GOP Tide In U.S. Stirs Hope, Concerns In Mideast

Palestinian men pass through an Israeli checkpoint in the West Bank town of Bethlehem i i

In the West Bank town of Bethlehem, Palestinians pass through an Israeli checkpoint on their way to pray in Jerusalem during the holy month of Ramadan in September 2010. Many Israeli leaders view the results of U.S. midterm elections -- and Republican takeover of the House -- favorably. Palestinians are less pleased with the outcome. Nasser Shiyoukhi/AP hide caption

itoggle caption Nasser Shiyoukhi/AP
Palestinian men pass through an Israeli checkpoint in the West Bank town of Bethlehem

In the West Bank town of Bethlehem, Palestinians pass through an Israeli checkpoint on their way to pray in Jerusalem during the holy month of Ramadan in September 2010. Many Israeli leaders view the results of U.S. midterm elections -- and Republican takeover of the House -- favorably. Palestinians are less pleased with the outcome.

Nasser Shiyoukhi/AP

They may be at odds, but Israeli and Palestinian leaders had one thing in common this week.

Both groups were following the U.S. midterm elections and trying to determine what the change in the congressional balance of power in Washington will mean for the Mideast peace process.

But that's as far as the similarities went.

In Israel, those on the right celebrated the Republican victory in taking control of the U.S. House of Representatives.

"We are very optimistic today because we have more supporters both in Congress and in the Senate," says Danny Danon, deputy speaker of the Israeli Knesset and a member of Prime Minister Benjamin Netanyahu's right-wing Likud Party.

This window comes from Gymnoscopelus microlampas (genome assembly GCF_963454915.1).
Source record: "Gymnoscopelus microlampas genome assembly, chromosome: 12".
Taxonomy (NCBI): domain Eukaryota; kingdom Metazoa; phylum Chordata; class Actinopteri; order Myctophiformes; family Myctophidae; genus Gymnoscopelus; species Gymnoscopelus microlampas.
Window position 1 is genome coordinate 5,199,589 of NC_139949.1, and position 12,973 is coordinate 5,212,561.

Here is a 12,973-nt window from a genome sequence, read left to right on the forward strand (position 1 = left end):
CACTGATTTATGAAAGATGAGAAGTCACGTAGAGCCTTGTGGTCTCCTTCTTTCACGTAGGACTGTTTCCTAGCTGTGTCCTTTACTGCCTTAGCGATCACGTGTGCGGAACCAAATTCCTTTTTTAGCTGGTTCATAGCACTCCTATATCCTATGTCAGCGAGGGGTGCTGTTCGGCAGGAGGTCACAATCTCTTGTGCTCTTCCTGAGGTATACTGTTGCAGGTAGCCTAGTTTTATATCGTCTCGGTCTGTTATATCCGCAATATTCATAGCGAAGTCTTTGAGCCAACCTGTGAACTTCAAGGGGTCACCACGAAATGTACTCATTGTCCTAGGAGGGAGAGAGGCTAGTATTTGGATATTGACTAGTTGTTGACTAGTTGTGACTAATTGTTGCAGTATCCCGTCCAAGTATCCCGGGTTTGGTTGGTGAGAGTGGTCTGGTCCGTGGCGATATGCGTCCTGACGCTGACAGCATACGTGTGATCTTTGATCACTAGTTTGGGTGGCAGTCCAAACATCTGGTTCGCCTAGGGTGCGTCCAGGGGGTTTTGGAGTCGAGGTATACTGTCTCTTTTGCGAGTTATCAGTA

Republican Ileana Ros-Lehtinen of Florida — a staunch supporter of Israel — is set to chair the powerful House Foreign Affairs Committee. She could use her new role to stymie any attempt to put pressure on Netanyahu's government as the Obama administration shepherds the peace process.

Danon says he hopes that will happen.

"We have more people who understand that Israel is the closest ally of the U.S. and that the U.S. should support Israel and not to push Israel to sign a wishful peace plan," Danon says.

"And we know that if the time will come we have the support of the senators and congressmen who will tell the president, 'Pull your hands from Jerusalem, stop pushing the prime minister, the real enemy is Iran, focus on the main issue,'" Danon says.

In the West Bank city of Ramallah, the Republican surge was noted by Palestinian leaders with some trepidation.

While foreign policy is the purview of the president, Congress has oversight on issues like foreign aid. It could, for example, decide in these financially challenging times to cut U.S. assistance to the Palestinian Authority.

Nabil Shaath, a senior Palestinian negotiator, says he feels that even though the election result weakened Obama, it could push him to focus more on the peace process. Talks are currently at a standstill.

"The status quo is totally untenable. And I'm sorry to say that Mr. Obama's policy dealing with the Arab-Israeli struggle during the last year has been a total failure. A total failure," Shaath says.

The Palestinians want Israel to extend a freeze on Jewish building in the occupied West Bank before re-engaging in direct talks. The Arab League has issued a deadline of mid-November for that to happen.

"Will in these 10, 12 more days, will the president have somehow dealt with his election failure, absorbed the results, made the new decisions about how he's going to surge forward? I don't know," Shaath says. "The question is, is it enough time for him to make the crucial decision? Will he give more priority to the Palestinian-Israeli issue or not? That's the decision he has to make."

Reuven Hazan, a political analyst at Hebrew University, says Obama has a choice: Take stock of the election results and focus on domestic policy, or turn to his emphasis to foreign policy aims.

"Does he do what many presidents do who lose a midterm election and decide that there is very little they can set on the domestic agenda, but in foreign policy they have much bigger freedom of maneuver and we might find an overly active Obama in foreign policy?" Hazan says.

With the peace process stuck in limbo, Obama's role is critical, Hazan says.

"The only one that can move this along is the United States, but it has to be committed," Hazan says. "And it has to stay here and it has to seriously move."

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